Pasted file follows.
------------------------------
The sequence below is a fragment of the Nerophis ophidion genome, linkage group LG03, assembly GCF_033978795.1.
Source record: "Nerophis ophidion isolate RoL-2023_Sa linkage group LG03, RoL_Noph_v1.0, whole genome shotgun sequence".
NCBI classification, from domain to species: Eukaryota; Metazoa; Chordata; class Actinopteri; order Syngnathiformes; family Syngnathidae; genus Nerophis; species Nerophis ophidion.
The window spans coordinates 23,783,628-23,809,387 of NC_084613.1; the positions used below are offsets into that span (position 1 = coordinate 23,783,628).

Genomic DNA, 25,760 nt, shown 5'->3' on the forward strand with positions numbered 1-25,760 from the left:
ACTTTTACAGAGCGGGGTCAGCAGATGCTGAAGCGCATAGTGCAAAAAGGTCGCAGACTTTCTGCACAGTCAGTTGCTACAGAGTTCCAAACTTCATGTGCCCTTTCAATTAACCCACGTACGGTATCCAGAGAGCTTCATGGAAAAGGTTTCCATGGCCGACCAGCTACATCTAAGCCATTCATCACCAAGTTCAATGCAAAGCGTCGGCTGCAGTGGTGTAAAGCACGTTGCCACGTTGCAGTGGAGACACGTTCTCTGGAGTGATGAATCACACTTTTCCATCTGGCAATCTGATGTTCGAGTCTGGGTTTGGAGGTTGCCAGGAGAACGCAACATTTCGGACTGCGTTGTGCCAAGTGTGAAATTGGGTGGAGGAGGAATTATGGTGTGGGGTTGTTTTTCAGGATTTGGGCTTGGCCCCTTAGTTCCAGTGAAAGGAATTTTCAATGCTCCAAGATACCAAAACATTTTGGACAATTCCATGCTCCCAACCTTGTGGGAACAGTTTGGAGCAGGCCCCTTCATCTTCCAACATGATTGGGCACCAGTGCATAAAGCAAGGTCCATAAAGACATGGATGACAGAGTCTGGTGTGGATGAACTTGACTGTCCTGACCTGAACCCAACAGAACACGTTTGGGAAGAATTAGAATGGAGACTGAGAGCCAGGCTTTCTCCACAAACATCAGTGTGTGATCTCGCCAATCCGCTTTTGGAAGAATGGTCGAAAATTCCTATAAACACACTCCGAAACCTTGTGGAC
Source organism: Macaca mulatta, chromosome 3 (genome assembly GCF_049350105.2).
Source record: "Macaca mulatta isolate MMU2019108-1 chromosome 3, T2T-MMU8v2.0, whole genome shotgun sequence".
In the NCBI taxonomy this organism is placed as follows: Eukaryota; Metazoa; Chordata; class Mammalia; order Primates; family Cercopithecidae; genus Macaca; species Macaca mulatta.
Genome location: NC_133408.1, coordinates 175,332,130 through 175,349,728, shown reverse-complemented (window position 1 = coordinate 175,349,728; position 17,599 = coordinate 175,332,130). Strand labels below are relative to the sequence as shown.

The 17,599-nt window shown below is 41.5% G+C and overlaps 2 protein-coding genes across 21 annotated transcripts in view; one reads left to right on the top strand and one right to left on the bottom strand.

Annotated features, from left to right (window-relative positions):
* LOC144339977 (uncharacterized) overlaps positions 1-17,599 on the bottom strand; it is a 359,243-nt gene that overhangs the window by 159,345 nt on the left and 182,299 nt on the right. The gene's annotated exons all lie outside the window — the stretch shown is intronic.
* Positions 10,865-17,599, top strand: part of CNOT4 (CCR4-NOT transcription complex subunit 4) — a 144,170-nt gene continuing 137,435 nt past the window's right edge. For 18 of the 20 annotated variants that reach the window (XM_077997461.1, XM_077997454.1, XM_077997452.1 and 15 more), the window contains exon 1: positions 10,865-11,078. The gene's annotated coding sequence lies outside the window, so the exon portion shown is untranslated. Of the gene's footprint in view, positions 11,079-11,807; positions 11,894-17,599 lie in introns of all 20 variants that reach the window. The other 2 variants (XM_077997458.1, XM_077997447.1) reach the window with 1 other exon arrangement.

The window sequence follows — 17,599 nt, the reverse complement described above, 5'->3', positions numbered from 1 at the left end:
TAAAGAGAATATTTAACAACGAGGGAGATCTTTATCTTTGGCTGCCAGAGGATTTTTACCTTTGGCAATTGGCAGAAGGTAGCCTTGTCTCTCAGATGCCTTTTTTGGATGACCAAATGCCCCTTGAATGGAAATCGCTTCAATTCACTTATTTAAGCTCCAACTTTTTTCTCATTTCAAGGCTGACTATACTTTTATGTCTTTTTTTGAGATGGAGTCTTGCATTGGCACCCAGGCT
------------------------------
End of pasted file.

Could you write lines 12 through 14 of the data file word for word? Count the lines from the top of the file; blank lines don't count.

Annotated features, from left to right (window-relative positions):
* LOC144339977 (uncharacterized) overlaps positions 1-17,599 on the bottom strand; it is a 359,243-nt gene that overhangs the window by 159,345 nt on the left and 182,299 nt on the right. The gene's annotated exons all lie outside the window — the stretch shown is intronic.
* Positions 10,865-17,599, top strand: part of CNOT4 (CCR4-NOT transcription complex subunit 4) — a 144,170-nt gene continuing 137,435 nt past the window's right edge. For 18 of the 20 annotated variants that reach the window (XM_077997461.1, XM_077997454.1, XM_077997452.1 and 15 more), the window contains exon 1: positions 10,865-11,078. The gene's annotated coding sequence lies outside the window, so the exon portion shown is untranslated. Of the gene's footprint in view, positions 11,079-11,807; positions 11,894-17,599 lie in introns of all 20 variants that reach the window. The other 2 variants (XM_077997458.1, XM_077997447.1) reach the window with 1 other exon arrangement.